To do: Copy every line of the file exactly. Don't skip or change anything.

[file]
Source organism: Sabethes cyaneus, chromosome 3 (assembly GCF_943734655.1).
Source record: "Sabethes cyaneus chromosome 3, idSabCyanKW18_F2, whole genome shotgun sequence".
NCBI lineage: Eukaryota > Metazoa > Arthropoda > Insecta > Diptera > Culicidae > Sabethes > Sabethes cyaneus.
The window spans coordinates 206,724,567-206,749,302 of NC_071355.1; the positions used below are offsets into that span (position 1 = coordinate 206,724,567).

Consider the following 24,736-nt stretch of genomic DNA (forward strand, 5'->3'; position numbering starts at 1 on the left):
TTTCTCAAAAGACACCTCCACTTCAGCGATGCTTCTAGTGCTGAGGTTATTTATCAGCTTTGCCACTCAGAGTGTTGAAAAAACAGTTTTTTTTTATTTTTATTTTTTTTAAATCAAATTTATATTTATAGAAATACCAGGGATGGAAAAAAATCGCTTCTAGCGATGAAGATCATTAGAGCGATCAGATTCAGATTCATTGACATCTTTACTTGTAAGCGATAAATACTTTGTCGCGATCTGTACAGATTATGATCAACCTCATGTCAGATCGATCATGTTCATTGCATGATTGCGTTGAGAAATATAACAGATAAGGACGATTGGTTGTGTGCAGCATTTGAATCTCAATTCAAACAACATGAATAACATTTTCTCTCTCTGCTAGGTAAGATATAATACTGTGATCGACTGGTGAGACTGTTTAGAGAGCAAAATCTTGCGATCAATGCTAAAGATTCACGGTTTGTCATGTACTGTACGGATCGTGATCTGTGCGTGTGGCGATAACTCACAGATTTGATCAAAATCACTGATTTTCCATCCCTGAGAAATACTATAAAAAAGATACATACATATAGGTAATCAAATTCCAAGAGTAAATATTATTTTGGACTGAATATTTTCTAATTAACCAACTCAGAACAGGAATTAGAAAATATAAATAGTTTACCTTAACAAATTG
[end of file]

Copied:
Source organism: Sabethes cyaneus, chromosome 3 (assembly GCF_943734655.1).
Source record: "Sabethes cyaneus chromosome 3, idSabCyanKW18_F2, whole genome shotgun sequence".
NCBI lineage: Eukaryota > Metazoa > Arthropoda > Insecta > Diptera > Culicidae > Sabethes > Sabethes cyaneus.
The window spans coordinates 206,724,567-206,749,302 of NC_071355.1; the positions used below are offsets into that span (position 1 = coordinate 206,724,567).

Consider the following 24,736-nt stretch of genomic DNA (forward strand, 5'->3'; position numbering starts at 1 on the left):
TTTCTCAAAAGACACCTCCACTTCAGCGATGCTTCTAGTGCTGAGGTTATTTATCAGCTTTGCCACTCAGAGTGTTGAAAAAACAGTTTTTTTTTATTTTTATTTTTTTTAAATCAAATTTATATTTATAGAAATACCAGGGATGGAAAAAAATCGCTTCTAGCGATGAAGATCATTAGAGCGATCAGATTCAGATTCATTGACATCTTTACTTGTAAGCGATAAATACTTTGTCGCGATCTGTACAGATTATGATCAACCTCATGTCAGATCGATCATGTTCATTGCATGATTGCGTTGAGAAATATAACAGATAAGGACGATTGGTTGTGTGCAGCATTTGAATCTCAATTCAAACAACATGAATAACATTTTCTCTCTCTGCTAGGTAAGATATAATACTGTGATCGACTGGTGAGACTGTTTAGAGAGCAAAATCTTGCGATCAATGCTAAAGATTCACGGTTTGTCATGTACTGTACGGATCGTGATCTGTGCGTGTGGCGATAACTCACAGATTTGATCAAAATCACTGATTTTCCATCCCTGAGAAATACTATAAAAAAGATACATACATATAGGTAATCAAATTCCAAGAGTAAATATTATTTTGGACTGAATATTTTCTAATTAACCAACTCAGAACAGGAATTAGAAAATATAAATAGTTTACCTTAACAAATTG